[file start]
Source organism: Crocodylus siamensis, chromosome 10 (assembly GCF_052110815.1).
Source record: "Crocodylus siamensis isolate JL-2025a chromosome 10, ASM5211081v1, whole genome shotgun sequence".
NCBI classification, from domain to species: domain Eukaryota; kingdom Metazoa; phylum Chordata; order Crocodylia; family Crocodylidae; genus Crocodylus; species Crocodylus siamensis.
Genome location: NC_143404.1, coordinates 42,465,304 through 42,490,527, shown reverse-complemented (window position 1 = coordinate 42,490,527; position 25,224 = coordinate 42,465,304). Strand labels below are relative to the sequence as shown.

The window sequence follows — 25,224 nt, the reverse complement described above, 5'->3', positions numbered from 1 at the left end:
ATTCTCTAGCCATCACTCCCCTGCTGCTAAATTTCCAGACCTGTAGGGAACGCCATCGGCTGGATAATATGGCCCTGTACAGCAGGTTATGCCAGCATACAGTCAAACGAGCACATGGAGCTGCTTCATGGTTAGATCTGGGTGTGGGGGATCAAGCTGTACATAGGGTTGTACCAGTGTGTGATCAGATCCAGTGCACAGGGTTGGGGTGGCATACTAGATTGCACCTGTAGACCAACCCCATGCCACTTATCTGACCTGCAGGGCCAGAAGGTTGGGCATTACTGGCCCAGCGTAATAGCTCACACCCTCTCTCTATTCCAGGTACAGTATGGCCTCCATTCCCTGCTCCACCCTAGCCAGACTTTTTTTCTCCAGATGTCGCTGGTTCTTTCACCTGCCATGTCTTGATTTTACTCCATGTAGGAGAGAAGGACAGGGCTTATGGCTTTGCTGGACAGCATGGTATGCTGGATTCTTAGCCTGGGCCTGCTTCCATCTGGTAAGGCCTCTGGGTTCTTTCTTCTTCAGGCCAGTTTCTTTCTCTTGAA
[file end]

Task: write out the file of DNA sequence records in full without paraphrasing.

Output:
Source organism: Crocodylus siamensis, chromosome 10 (assembly GCF_052110815.1).
Source record: "Crocodylus siamensis isolate JL-2025a chromosome 10, ASM5211081v1, whole genome shotgun sequence".
NCBI classification, from domain to species: domain Eukaryota; kingdom Metazoa; phylum Chordata; order Crocodylia; family Crocodylidae; genus Crocodylus; species Crocodylus siamensis.
Genome location: NC_143404.1, coordinates 42,465,304 through 42,490,527, shown reverse-complemented (window position 1 = coordinate 42,490,527; position 25,224 = coordinate 42,465,304). Strand labels below are relative to the sequence as shown.

The window sequence follows — 25,224 nt, the reverse complement described above, 5'->3', positions numbered from 1 at the left end:
ATTCTCTAGCCATCACTCCCCTGCTGCTAAATTTCCAGACCTGTAGGGAACGCCATCGGCTGGATAATATGGCCCTGTACAGCAGGTTATGCCAGCATACAGTCAAACGAGCACATGGAGCTGCTTCATGGTTAGATCTGGGTGTGGGGGATCAAGCTGTACATAGGGTTGTACCAGTGTGTGATCAGATCCAGTGCACAGGGTTGGGGTGGCATACTAGATTGCACCTGTAGACCAACCCCATGCCACTTATCTGACCTGCAGGGCCAGAAGGTTGGGCATTACTGGCCCAGCGTAATAGCTCACACCCTCTCTCTATTCCAGGTACAGTATGGCCTCCATTCCCTGCTCCACCCTAGCCAGACTTTTTTTCTCCAGATGTCGCTGGTTCTTTCACCTGCCATGTCTTGATTTTACTCCATGTAGGAGAGAAGGACAGGGCTTATGGCTTTGCTGGACAGCATGGTATGCTGGATTCTTAGCCTGGGCCTGCTTCCATCTGGTAAGGCCTCTGGGTTCTTTCTTCTTCAGGCCAGTTTCTTTCTCTTGAA